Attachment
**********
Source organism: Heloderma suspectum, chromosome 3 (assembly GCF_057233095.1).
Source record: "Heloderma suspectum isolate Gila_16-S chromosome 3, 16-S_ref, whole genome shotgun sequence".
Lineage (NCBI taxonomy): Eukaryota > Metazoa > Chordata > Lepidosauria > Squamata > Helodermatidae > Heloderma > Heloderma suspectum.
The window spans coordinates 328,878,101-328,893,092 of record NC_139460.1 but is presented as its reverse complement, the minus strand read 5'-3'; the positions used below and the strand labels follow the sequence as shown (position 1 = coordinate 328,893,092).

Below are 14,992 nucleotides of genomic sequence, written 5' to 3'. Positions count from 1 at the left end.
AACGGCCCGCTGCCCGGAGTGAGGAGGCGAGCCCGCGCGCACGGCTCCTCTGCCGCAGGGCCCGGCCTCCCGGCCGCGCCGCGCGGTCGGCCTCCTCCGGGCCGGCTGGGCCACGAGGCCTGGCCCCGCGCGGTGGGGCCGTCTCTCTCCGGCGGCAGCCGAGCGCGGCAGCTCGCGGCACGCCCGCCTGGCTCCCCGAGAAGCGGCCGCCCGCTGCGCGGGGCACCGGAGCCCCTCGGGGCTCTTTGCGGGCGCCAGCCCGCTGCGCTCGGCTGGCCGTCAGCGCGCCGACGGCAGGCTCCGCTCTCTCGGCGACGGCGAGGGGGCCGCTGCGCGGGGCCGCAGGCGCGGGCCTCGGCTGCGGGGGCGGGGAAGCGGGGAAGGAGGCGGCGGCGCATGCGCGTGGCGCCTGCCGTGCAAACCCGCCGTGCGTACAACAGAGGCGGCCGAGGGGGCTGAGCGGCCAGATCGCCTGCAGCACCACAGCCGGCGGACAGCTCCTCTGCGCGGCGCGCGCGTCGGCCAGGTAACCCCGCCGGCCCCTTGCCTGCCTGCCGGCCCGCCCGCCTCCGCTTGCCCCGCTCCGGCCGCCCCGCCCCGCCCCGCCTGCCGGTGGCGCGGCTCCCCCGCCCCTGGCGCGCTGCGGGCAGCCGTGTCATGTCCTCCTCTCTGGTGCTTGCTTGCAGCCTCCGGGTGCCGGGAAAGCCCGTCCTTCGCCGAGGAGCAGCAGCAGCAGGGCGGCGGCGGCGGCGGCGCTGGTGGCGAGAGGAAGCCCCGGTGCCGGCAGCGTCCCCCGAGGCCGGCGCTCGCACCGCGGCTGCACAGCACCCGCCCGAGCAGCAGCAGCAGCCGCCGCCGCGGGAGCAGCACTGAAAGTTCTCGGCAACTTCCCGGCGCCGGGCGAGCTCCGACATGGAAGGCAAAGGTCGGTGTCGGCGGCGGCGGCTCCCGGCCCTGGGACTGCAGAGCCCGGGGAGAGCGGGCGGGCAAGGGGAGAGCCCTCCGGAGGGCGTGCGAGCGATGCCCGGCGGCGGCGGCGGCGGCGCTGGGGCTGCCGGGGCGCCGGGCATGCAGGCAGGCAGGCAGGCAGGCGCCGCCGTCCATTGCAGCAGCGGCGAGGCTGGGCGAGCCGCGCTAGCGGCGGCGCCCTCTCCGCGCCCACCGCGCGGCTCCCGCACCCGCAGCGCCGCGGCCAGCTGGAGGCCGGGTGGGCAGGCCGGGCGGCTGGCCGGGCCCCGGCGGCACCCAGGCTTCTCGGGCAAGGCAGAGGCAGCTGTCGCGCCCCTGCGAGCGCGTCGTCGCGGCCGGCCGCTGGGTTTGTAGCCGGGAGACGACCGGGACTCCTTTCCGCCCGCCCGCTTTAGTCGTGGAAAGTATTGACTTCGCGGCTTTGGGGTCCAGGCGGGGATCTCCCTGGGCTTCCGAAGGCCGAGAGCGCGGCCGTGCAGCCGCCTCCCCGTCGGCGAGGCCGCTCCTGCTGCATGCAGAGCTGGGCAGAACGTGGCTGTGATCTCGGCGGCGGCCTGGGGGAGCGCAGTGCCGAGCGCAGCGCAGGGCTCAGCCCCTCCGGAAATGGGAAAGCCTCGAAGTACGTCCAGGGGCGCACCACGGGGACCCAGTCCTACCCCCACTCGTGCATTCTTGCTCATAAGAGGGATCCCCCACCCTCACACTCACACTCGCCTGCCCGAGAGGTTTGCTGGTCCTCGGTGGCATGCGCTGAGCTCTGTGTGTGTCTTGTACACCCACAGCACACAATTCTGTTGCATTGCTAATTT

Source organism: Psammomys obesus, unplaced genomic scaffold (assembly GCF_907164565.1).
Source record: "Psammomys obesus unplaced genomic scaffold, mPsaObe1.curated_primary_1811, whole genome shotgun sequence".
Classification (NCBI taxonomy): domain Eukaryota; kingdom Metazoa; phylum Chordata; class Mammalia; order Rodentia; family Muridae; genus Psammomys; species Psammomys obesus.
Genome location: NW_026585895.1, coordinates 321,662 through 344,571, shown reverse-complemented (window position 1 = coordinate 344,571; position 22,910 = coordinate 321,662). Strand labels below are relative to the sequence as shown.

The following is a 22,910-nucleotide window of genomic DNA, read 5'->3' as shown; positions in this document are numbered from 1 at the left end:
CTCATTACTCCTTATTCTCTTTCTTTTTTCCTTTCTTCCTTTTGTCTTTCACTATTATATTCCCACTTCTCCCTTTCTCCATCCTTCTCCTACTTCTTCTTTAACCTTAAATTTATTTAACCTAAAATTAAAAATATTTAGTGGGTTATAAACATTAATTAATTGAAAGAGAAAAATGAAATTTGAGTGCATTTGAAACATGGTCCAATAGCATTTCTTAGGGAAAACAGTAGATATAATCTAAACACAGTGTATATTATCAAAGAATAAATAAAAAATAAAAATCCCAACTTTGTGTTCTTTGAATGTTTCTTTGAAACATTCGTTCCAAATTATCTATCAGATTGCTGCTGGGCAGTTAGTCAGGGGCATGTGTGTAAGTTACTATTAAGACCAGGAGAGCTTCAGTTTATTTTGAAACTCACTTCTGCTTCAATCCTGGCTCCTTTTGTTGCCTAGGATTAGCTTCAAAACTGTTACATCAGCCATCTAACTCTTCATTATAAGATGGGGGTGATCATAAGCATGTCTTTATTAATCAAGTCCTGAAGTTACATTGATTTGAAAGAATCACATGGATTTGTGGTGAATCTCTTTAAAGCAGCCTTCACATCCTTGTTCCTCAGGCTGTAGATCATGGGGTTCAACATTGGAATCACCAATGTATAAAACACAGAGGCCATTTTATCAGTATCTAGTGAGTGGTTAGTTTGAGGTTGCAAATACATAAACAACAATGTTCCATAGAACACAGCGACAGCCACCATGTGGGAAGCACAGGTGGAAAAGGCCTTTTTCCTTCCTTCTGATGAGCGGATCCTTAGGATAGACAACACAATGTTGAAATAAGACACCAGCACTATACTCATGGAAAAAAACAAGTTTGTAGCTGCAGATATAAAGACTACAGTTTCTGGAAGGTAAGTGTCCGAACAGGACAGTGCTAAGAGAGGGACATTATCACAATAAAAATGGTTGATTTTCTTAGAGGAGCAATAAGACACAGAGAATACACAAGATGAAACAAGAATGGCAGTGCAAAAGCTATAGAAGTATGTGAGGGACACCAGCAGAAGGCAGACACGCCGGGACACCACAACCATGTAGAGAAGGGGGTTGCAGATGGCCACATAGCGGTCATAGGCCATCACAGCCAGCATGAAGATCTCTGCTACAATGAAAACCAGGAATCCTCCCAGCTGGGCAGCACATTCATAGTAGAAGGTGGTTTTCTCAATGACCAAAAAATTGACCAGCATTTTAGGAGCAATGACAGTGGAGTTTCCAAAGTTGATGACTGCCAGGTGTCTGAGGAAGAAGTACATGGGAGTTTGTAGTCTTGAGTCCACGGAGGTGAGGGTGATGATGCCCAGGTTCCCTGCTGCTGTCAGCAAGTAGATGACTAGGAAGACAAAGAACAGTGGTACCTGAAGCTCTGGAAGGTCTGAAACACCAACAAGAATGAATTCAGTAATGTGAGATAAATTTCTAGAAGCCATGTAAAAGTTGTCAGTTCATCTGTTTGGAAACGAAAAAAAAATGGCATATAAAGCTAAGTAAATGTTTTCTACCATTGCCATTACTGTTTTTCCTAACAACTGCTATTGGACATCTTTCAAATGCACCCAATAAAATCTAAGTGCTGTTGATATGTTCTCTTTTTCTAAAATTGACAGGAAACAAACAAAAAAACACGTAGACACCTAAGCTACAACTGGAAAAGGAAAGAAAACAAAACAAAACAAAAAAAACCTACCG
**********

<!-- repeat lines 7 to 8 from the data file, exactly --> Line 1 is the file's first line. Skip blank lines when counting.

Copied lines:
Source organism: Psammomys obesus, unplaced genomic scaffold (assembly GCF_907164565.1).
Source record: "Psammomys obesus unplaced genomic scaffold, mPsaObe1.curated_primary_1811, whole genome shotgun sequence".